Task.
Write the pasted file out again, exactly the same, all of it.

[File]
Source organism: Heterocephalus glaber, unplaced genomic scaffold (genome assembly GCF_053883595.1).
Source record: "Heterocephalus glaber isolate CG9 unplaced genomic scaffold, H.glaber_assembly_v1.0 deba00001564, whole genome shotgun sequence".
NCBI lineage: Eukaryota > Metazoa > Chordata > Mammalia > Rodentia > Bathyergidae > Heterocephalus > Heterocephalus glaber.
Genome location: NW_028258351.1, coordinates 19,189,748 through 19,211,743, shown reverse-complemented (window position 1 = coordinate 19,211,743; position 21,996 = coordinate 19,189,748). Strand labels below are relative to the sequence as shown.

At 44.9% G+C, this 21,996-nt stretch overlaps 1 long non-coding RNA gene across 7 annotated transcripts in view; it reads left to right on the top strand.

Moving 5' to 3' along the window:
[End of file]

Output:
Source organism: Heterocephalus glaber, unplaced genomic scaffold (genome assembly GCF_053883595.1).
Source record: "Heterocephalus glaber isolate CG9 unplaced genomic scaffold, H.glaber_assembly_v1.0 deba00001564, whole genome shotgun sequence".
NCBI lineage: Eukaryota > Metazoa > Chordata > Mammalia > Rodentia > Bathyergidae > Heterocephalus > Heterocephalus glaber.
Genome location: NW_028258351.1, coordinates 19,189,748 through 19,211,743, shown reverse-complemented (window position 1 = coordinate 19,211,743; position 21,996 = coordinate 19,189,748). Strand labels below are relative to the sequence as shown.

At 44.9% G+C, this 21,996-nt stretch overlaps 1 long non-coding RNA gene across 7 annotated transcripts in view; it reads left to right on the top strand.

Moving 5' to 3' along the window: